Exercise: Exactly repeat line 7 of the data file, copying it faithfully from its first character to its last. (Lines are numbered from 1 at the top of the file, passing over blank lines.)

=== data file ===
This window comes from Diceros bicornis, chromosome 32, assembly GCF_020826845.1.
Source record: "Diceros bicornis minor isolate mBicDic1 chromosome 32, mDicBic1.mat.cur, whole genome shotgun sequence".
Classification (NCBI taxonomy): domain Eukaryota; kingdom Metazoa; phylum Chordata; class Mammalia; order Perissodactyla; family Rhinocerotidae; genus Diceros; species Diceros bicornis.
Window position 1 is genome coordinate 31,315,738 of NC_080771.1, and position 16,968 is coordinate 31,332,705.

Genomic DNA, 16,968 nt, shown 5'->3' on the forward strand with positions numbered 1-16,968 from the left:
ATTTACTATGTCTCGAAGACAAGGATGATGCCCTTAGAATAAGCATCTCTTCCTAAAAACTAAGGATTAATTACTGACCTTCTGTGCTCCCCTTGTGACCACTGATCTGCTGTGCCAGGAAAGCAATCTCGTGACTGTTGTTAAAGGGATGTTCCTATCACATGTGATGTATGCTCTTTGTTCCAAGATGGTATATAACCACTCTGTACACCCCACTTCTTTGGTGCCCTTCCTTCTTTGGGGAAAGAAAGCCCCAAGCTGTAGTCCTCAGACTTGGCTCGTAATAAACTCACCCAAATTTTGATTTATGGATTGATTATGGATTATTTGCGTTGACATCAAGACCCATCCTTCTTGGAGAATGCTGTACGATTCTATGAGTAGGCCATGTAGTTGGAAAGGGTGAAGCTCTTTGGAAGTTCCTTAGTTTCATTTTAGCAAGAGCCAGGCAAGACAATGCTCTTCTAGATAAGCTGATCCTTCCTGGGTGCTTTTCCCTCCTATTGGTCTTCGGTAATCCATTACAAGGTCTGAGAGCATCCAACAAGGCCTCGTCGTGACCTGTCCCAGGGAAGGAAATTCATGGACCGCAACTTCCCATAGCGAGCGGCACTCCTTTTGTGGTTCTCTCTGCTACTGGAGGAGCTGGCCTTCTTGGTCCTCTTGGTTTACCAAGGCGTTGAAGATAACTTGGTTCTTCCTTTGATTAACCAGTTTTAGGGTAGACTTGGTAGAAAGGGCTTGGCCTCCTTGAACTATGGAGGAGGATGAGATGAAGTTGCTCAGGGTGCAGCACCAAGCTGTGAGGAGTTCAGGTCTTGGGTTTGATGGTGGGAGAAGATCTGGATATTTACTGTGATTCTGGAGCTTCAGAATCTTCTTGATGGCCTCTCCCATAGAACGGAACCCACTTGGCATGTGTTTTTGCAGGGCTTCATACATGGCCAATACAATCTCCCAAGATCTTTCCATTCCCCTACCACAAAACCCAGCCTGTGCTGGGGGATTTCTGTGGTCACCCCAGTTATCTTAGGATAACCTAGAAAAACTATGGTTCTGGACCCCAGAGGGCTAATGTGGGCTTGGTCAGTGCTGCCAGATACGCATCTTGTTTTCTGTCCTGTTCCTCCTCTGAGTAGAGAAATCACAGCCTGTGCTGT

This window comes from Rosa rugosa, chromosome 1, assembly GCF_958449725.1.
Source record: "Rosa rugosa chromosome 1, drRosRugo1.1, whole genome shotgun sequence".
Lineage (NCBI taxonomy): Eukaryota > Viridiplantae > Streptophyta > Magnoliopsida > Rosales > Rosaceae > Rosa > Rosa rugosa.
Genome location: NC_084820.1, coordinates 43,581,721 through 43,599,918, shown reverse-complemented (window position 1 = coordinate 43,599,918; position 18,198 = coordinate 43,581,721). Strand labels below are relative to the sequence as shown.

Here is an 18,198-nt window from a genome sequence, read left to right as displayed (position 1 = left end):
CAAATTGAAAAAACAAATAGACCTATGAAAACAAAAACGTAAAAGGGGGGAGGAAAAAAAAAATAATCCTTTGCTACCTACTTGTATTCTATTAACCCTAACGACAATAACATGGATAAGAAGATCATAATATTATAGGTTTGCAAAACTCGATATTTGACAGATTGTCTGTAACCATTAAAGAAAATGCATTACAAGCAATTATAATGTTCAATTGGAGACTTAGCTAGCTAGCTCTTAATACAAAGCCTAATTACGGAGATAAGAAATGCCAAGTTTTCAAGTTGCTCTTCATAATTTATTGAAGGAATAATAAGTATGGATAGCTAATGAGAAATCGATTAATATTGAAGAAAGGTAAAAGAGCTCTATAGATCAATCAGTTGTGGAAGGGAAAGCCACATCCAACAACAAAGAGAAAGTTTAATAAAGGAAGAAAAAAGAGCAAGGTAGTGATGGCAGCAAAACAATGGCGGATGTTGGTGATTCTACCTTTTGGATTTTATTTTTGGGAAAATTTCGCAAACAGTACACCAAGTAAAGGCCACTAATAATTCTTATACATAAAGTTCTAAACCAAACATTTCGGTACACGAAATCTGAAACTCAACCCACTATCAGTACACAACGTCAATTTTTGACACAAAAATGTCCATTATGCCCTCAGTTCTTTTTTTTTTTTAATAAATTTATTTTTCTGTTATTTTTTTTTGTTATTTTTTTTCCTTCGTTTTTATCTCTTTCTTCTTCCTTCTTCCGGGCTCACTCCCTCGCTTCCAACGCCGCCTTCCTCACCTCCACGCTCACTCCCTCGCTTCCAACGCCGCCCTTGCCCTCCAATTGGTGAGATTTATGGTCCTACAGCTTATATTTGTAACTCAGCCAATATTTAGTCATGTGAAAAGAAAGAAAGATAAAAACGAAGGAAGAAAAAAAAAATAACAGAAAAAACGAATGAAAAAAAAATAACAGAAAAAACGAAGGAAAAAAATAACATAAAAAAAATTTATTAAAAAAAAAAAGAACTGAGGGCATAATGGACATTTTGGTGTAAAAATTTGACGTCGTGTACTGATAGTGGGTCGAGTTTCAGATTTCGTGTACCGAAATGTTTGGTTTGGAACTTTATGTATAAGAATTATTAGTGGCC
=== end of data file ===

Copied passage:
This window comes from Rosa rugosa, chromosome 1, assembly GCF_958449725.1.